Many bass anglers reach for blade baits when the water starts to get cold, and Palaniuk is no different. He starts thinking about the blade bait bite when the water temperature dips into the low 50’s but adds that they can work all year long.
“For me, it is low 50’s and all the way down into the 30’s if your water gets that cold. Where I live in the Northwest, we have some lakes that are really cold but don’t quite freeze, and those are places I will always pick up a blade bait,” shared Palaniuk, who added that it goes against common thinking that you have to fish slowly when the water is that cold.
“Blade baits don’t follow the rule book. You think cold water and automatically think you need to slow down or drag something on the bottom,” said the Idaho pro. “It is a little slower, but at the same time, you can trigger a reaction strike. I have learned that metal baits like a blade bait and spoon outperform everything, even soft plastics, when the water is really cold.”
For colors, Palaniuk advises to stick with the basics. “I go with shad hues or plain silver most of the time or will use the old-school plain brass color depending on the conditions and main forage. Another good one is the Norisada Goby color. I don’t get too caught up in the color and detailed finishes because it is not as important as the action.”
For Palaniuk, fishing a blade bait is done exclusively with spinning gear both for ease of use and because it is easier to do in freezing air temperatures.
He prefers to fish them on a 7’ medium action Alpha Angler Wrench with a Daiwa Exist spinning reel in the 3000 size. “That rod has a soft tip but enough backbone to drive the hook and quickly. The fish are not going to hold onto the bait long since it is a hunk of metal, so you need to be quick on the hookset,” he added.
Another critical component is the line he uses, and he says a high visibility line is invaluable for detecting bites.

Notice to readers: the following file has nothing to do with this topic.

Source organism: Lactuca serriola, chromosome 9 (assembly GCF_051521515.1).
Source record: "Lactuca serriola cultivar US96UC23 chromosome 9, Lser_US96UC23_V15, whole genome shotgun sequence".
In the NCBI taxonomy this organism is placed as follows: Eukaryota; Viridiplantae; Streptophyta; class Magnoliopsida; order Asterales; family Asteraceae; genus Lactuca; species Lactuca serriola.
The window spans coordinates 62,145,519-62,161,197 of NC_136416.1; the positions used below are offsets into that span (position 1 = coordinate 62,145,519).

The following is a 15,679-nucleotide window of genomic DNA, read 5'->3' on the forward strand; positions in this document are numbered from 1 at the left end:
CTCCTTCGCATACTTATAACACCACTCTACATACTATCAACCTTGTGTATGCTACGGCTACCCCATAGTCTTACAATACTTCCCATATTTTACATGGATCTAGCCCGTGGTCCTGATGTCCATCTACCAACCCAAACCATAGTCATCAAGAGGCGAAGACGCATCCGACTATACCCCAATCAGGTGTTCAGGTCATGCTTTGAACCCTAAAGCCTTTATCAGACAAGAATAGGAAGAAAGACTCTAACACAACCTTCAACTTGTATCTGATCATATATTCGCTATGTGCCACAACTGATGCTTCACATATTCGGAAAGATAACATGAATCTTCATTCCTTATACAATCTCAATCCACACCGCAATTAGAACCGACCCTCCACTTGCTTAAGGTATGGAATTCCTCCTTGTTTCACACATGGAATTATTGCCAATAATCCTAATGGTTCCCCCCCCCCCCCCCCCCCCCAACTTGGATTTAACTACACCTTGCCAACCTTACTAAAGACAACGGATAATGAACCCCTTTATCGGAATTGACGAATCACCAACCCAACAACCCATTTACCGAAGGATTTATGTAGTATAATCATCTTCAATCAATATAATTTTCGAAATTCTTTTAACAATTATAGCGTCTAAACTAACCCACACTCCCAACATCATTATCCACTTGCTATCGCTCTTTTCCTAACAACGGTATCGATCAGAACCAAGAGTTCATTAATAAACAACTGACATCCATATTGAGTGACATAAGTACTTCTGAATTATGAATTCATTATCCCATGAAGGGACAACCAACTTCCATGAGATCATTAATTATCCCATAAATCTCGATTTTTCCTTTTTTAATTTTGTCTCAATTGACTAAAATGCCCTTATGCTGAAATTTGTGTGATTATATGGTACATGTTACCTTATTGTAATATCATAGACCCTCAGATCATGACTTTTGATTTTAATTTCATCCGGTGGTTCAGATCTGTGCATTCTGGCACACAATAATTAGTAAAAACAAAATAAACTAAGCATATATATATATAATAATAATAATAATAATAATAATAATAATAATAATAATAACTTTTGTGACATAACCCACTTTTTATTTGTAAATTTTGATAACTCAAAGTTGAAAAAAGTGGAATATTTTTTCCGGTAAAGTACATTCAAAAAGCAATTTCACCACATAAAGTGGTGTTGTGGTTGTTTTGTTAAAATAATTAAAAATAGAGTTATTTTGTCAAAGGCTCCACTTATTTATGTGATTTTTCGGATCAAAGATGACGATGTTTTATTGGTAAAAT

“I like 15-pound Seaguar Smackdown in the Flash Green color. So many of the bites happen when the line is semi-slack, and you can see your line jump before you feel it with your rod. Often that is the difference between catching them or not,” said Palaniuk, who pairs the braid with an 8 or 10-pound Seaguar Tatsu fluorocarbon leader.
“The stiffness of the fluorocarbon keeps the line from tangling around the hook as much as it would with straight braid and the braid helps me cast much better. I use an 8-pound leader around sand, grass, and rock edges and switch to 10-pound when fishing jagged rock ledges and big boulders.”
For the most part, Palaniuk likes to fish blade baits around some sort of rocky bottom.
“Generally, I am always fishing around rock. It could be sand and rock mixed, or grass and rock, or rock humps and points. The key to fishing the blade bait is to be around fish, and during the winter, they tend to hold around the rock,” shared the Major League Fishing pro.
Fishing a blade bait is a reasonably straightforward proposition as you simply lift and drop the bait to generate a vibration.
“The best way to fish them is with a quick lift and drop technique. You will feel the bait vibrating each time you lift, so you know it is working. I experiment with how quickly or how high I lift my rod to see what is working that day,” Palaniuk said. “Most of the time, I do not lift my rod up very high before doing it again.”
Detecting bites is one thing that requires a little bit of attention. “Most of the time, they are going to bite right when the bait hits bottom after it falls or as soon as you lift your rod again,” he has learned. “It is those changes of direction when it usually happens, and that is why I am always watching my line.”
The simple blade bait has been a cold-water staple for years for anglers chasing bass, and all other gamefish. They trigger bites when nothing else seems to be working and can turn a cold day into some of the hottest fishing of the year. Pro bass angler Brandon Palaniuk believes they should have a place in everyone’s arsenal when fishing in frigid water.